What virtual products can we resell?

The free movement of goods constitutes, together with the free movement of persons, services and capital, one of the four fundamental freedoms that contribute to the completion of the internal market. Which is presented in Title I of Part Three of the Treaty on the Functioning of the European Union (TFEU) entitled “Policies and internal actions of the Union”. The Court of Justice considers that the provisions ensuring these freedoms are “fundamental to the Union”, which explains in particular that any obstacle, even a small one, will be prohibited (CJEU, December 5. 2013, case. C-514/12).

Copyright and Free Movement

The Court also states that the freedom of movement of goods constitutes “a fundamental principle of the Treaty” (CJED, November 19, 2020, after. C-663/18, BS and CA) or “a fundamental freedom guaranteed by the Treaty” (CJEU, September 10, 2014, after. C-423/13).

According to these developments, the buyer of a virtual good or product should in principle be able to transfer it freely within the European Union under the rule of exhaustion of rights. Therefore, the logic of the community would be to consider that copyright gives way to the principle of freedom of circulation of works. But it’s nothing.

Exhaustion of Rights and Software

Indeed, Article 4, § 2 i Directive 2009/24/EC of the European Parliament and of the Council of April 23, 2009 on the legal protection of computer programs has: “The first sale of a copy of a computer program in the Community by the right holder or with his consent exhausts the right to distribute that copy in the Community, except for the right to control the rental of the subsequent computer program or a copy thereof”.

The exhaustion of the distribution right of an intellectual work does not allow an author who has authorized its reproduction and commercialization to oppose its free circulation and therefore in particular its resale. As such, the practice of reselling used software has been recognized by the CJEU July 4, 2012.

For the latter, a license “worth selling” regardless of the qualification desired by the parties and a clause providing for its “non-transferable” nature, since the use of the software is not limited in time and at a price corresponding to that economic. the value of the copy received is paid.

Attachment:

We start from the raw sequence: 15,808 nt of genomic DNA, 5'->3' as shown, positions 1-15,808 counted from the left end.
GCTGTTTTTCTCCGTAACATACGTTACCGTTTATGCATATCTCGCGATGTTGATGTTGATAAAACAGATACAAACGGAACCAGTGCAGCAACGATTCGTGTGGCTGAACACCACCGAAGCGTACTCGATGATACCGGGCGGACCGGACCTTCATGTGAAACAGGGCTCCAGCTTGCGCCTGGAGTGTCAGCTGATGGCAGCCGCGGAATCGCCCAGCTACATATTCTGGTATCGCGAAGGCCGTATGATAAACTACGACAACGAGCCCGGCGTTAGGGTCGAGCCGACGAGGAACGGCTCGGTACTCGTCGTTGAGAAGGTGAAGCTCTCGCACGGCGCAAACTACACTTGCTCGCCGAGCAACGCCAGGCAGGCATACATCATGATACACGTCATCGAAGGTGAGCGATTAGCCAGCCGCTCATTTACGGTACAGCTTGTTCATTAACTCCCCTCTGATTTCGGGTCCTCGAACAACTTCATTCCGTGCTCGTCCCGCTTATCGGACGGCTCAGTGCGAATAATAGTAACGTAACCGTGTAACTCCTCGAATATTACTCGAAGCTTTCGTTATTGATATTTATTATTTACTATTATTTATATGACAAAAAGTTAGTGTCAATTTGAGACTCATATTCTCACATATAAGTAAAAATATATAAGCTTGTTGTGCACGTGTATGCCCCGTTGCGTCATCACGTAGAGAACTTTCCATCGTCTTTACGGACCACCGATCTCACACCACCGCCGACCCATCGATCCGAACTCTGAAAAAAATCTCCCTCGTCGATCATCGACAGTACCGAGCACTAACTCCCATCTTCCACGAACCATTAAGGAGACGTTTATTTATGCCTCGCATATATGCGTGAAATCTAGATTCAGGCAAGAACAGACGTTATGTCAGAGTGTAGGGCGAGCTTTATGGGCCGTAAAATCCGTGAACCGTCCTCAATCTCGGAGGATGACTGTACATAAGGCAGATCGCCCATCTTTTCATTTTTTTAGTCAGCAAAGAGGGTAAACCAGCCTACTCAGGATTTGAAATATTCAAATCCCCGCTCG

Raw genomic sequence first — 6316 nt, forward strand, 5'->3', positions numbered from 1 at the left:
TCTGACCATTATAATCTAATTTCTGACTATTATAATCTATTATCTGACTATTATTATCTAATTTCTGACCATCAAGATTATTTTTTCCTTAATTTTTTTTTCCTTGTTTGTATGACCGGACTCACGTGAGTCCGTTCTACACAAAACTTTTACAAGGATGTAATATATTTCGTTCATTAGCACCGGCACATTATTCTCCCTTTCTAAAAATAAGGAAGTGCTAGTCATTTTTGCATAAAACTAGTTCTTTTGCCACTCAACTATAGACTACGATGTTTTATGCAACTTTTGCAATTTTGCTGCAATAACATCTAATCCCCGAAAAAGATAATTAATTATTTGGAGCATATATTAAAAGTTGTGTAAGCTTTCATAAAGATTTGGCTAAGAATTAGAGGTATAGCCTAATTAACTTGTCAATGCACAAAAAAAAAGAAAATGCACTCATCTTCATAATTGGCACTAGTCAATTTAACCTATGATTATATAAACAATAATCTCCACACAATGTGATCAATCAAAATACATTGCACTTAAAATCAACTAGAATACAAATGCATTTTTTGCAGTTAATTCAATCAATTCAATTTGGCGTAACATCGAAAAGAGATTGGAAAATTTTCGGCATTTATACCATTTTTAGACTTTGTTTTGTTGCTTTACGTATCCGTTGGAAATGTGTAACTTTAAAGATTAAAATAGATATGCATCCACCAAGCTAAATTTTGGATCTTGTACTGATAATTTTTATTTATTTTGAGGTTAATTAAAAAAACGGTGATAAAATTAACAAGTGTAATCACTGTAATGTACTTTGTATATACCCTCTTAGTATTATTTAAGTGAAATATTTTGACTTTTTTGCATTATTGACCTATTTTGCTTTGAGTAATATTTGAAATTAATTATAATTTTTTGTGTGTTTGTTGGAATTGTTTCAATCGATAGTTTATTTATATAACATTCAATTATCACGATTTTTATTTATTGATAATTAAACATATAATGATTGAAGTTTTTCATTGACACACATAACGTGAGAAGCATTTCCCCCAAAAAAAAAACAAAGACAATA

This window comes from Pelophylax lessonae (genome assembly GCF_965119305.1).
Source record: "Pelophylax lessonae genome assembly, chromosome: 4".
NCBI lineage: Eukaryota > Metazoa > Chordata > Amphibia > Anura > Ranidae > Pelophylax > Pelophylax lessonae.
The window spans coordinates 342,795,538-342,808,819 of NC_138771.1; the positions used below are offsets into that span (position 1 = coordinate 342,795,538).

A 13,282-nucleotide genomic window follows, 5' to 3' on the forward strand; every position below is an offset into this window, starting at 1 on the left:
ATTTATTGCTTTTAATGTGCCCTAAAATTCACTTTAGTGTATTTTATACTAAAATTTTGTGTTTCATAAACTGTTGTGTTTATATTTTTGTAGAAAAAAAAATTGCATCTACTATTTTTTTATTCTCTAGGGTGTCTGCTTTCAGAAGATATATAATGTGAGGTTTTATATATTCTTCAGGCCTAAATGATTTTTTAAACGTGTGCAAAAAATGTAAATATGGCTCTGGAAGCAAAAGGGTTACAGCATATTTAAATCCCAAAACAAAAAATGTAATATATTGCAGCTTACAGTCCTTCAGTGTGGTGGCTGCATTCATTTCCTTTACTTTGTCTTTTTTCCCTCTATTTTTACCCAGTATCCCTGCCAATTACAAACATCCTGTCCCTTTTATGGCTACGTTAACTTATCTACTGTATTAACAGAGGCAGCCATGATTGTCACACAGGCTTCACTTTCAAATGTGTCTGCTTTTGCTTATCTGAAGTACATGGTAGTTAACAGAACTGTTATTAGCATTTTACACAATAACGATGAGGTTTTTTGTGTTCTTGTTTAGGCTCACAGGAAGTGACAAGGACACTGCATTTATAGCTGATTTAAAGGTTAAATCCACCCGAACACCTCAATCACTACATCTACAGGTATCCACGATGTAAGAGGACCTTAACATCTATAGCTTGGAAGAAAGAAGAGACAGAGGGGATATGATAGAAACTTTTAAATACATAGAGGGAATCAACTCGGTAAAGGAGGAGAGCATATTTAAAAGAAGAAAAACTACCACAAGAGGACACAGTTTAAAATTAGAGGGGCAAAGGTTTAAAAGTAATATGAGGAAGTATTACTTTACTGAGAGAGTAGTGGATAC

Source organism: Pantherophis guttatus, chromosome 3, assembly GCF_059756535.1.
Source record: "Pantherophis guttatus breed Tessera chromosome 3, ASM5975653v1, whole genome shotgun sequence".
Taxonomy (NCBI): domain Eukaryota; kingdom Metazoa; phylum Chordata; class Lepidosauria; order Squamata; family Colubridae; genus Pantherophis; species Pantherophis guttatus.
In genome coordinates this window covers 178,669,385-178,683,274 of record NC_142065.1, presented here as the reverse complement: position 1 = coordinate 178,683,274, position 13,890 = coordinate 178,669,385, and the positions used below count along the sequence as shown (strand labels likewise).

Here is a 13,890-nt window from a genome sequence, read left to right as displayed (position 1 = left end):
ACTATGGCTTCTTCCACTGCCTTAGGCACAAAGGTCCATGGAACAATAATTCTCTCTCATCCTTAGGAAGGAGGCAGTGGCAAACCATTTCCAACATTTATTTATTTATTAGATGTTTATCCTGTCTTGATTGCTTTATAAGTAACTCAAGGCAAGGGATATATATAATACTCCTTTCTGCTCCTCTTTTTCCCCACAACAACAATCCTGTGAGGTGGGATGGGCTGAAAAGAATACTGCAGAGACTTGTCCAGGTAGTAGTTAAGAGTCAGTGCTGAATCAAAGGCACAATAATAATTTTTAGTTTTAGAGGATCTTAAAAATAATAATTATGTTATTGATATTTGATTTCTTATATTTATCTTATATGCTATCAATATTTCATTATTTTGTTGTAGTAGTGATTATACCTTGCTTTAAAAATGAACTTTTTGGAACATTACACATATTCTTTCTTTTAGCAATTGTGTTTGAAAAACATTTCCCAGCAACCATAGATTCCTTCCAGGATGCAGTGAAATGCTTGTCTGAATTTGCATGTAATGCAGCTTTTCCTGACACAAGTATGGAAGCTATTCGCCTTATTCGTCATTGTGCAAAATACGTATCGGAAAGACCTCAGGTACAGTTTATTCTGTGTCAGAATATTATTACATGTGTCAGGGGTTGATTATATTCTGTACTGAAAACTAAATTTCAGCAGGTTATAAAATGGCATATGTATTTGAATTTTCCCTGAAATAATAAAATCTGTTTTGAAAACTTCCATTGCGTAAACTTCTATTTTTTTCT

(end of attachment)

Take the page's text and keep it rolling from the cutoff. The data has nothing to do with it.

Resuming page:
What is the fate of a video game?

In 2016, the UFC – Que Choisir consumer protection association was affected by the fact that the general terms of use of Steam, an online video game platform published by the company Valve, prohibited its users from reselling dematerialized video games in this way. bought on the grounds that no change in handling was warranted by games on physical media.

From one judgment of September 17, 2019, the Court ruled in favor of the consumer association, stating that this clause among thirteen others should be considered unwritten due to its illegal or abusive nature. Valve has appealed. IN a decision of October 21, 2022, the Paris Court of Appeal partially overturned the decision, finding specifically that the clause prohibiting the resale of dematerialized video games was not abusive. Video games cannot be limited to simple computer programs, but must be considered complex works that include – in addition to software components – many other elements such as graphics, a soundtrack and sound elements, a script and characters.

Therefore, the rule of exhaustion of the distribution right does not apply. Video games, on the other hand, are subject to the rules of “communication to the public” through downloading, which corresponds to “making the work available to the public so that everyone can access it from the place and time they individually choose.” Therefore, the Court reverses the decision of the first instance in that the copyright holder has the right to prevent the making available of his work, because this does not constitute an act of distribution subject to the rule of exhaustion.

What about new virtual products?

In light of recent case law, by analogy, an essential element of the analysis is whether virtual products traded in the metaverse attached to an NFT fall under copyright or common software. This precision would have the effect of limiting the scope of the exhaustion rule to tangible or intangible supports.

Linking an NFT to a virtual product presupposes the existence of a computer program called “smart contracts” allowing NFTs to be embedded in the blockchain and manage their use and transferability, as well as rights to the digital base. This smart contract is not the main object of the operation, but an accessory that allows the supply and use of the virtual product and its NFT. Therefore, the regime applicable to virtual products related to NFTs may be that of common law copyright.

For now, these are still avenues of reflection that deserve to be explored further depending on legislative initiatives and case law.

The unanswered question, caution and rigor remain the cornerstones of this new market segment.

Pascal Agostiassociate lawyer, doctor of law

Caprioli & Associatesmember of the law firm of the JurisDéfi network

Expert opinions are published under the full responsibility of their authors and in no way engage the editorial staff.

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